"I think it was necessary for the character. I enjoy changing myself physically for a role so I was all for it. For series three I was pretty unhealthy at my top weight. I remember getting to the top of a long flight of stairs and being out of breath and thinking ‘I am NOT in good shape’. But I worked with a great nutritionist (Lucy Jones) and personal trainer (Neil Elden) for series four to ensure that we put the weight on in a much more healthy way. I mean, I was still two and a half stone over the weight that I’d ideally be. But there was hopefully a bit more muscle in there."
Noelle Black asks:
Do you feel evil once in costume delivering those lines, as it is so far removed from your own personality?
"I don’t know if I feel evil. Ossie certainly does some evil things. But I think when you’re playing a part you just have to portray what he does as honestly as possible. Then let the audience judge him. He could certainly do with a bit of judgement!"
Joe Maher / Getty Images
Gaynor Quinn asks:
I remember very well the actor Christopher Biggings playing this part. I don't suppose you would have wanted to watch another actor's portrayal, so did you read any of the relevant books? I think the writing was very effective in releasing his greasy character.
"I haven’t read the books as we wanted to stick to Debbie Horsfield’s version of the story. But Debbie would tell us of any relevant information from the novels she thought would help in our playing. I’m looking forward to reading them one day though. And to watching the original series; we had the VHS tapes at home when I was little. I bet Biggins is great in it."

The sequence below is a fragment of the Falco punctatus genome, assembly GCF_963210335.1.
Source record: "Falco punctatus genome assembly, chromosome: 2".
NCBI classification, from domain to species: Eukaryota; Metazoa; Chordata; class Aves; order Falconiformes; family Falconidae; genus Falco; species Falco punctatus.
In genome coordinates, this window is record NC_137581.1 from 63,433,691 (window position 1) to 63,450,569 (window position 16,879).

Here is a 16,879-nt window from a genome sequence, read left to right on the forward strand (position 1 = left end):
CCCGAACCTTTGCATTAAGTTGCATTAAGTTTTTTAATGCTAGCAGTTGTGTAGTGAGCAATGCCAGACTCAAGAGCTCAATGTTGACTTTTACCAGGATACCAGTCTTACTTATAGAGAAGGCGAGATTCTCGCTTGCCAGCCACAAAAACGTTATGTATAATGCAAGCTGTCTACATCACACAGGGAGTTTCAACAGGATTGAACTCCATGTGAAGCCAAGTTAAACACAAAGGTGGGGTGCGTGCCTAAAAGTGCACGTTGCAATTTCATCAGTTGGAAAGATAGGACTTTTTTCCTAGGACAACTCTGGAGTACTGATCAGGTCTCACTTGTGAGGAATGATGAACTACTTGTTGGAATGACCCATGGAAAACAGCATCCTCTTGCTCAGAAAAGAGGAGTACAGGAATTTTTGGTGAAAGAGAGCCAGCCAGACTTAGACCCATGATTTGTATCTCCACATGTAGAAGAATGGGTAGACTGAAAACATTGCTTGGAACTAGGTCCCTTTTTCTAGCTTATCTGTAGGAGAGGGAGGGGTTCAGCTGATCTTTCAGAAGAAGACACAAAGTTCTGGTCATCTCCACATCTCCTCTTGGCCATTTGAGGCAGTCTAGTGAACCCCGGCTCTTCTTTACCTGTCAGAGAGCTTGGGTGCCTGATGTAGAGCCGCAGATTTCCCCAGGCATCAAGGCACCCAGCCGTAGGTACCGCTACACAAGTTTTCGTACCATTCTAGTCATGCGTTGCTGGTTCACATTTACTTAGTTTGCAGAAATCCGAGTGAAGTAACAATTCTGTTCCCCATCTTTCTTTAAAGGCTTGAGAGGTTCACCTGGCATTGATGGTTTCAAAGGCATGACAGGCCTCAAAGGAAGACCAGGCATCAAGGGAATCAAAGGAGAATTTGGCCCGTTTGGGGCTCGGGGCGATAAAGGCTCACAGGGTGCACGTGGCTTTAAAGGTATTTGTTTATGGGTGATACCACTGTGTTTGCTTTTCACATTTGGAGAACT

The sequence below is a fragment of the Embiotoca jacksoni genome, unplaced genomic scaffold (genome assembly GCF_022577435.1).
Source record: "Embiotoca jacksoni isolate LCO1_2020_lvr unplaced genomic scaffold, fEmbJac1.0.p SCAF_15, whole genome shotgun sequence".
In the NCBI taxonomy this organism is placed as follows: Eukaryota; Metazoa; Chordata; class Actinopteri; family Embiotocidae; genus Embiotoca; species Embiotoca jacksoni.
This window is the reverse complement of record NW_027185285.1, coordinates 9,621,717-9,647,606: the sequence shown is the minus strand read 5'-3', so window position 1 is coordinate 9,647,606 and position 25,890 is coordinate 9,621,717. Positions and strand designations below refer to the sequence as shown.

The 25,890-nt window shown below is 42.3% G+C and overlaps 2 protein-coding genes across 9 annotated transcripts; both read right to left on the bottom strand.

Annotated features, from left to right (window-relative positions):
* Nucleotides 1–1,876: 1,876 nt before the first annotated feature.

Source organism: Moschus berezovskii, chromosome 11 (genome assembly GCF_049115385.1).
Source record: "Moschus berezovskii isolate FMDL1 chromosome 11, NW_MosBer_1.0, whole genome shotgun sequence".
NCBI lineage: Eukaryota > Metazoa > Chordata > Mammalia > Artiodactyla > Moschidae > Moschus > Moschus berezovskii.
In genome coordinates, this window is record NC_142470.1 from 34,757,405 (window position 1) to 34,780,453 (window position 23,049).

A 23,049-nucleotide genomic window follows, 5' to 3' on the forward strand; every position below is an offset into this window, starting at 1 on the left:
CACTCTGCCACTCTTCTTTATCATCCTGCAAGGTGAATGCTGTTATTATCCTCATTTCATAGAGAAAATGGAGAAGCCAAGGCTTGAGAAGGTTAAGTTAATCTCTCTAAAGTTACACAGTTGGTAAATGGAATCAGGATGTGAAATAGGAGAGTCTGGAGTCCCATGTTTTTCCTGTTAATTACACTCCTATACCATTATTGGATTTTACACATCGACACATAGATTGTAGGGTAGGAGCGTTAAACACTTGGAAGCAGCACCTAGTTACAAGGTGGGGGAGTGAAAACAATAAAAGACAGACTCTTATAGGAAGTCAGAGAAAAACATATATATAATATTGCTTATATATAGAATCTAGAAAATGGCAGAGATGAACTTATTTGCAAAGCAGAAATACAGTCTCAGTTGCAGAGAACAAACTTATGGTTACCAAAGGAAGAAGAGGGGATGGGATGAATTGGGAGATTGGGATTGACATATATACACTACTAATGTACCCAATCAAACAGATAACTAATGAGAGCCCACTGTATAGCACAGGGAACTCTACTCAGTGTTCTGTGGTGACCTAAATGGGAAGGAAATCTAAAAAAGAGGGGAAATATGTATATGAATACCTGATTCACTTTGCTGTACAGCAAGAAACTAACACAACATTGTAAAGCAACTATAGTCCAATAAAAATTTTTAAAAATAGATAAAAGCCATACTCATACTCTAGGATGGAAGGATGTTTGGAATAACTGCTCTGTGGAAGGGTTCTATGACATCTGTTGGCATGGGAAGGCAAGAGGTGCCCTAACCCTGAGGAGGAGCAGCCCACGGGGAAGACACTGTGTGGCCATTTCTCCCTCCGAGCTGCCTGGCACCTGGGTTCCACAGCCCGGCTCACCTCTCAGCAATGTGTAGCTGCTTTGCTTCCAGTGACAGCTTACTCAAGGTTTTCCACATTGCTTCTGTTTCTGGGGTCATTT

Elizabeth Schuck Tobin asks:
Why did you decide to try out for the role of Osborne? What attracted you to it?
"I remember very clearly reading a few of Ossie’s scenes for the first time and everything kinda clicking. That really doesn’t happen that often. I could picture him. That’s testament to Debbie’s writing - and Winston Graham, of course. We’ve obviously done a lot of work since, but I found his voice and that hypocritically-pious, drooping face almost immediately. It’s an absolute gift of a part: rich and fun and awful. I’m incredibly lucky."
Jeff Spicer/ Getty Images
Christian Brassington is a cool guy because he has a passion for his work. He puts in every effort, right down to the finest of details, to capture his characters no matter who they may be. Loved or hated, he becomes them, and makes you believe. This is what a true actor is. A master of his craft.
Christian has a long and flourishing career ahead of him, so why not get started by catching him on the upcoming season premiere of BBC's Poldark on June 10th! It's definitely a broadcasting event you don't want to miss out on!
-M & J Shepherd (2018)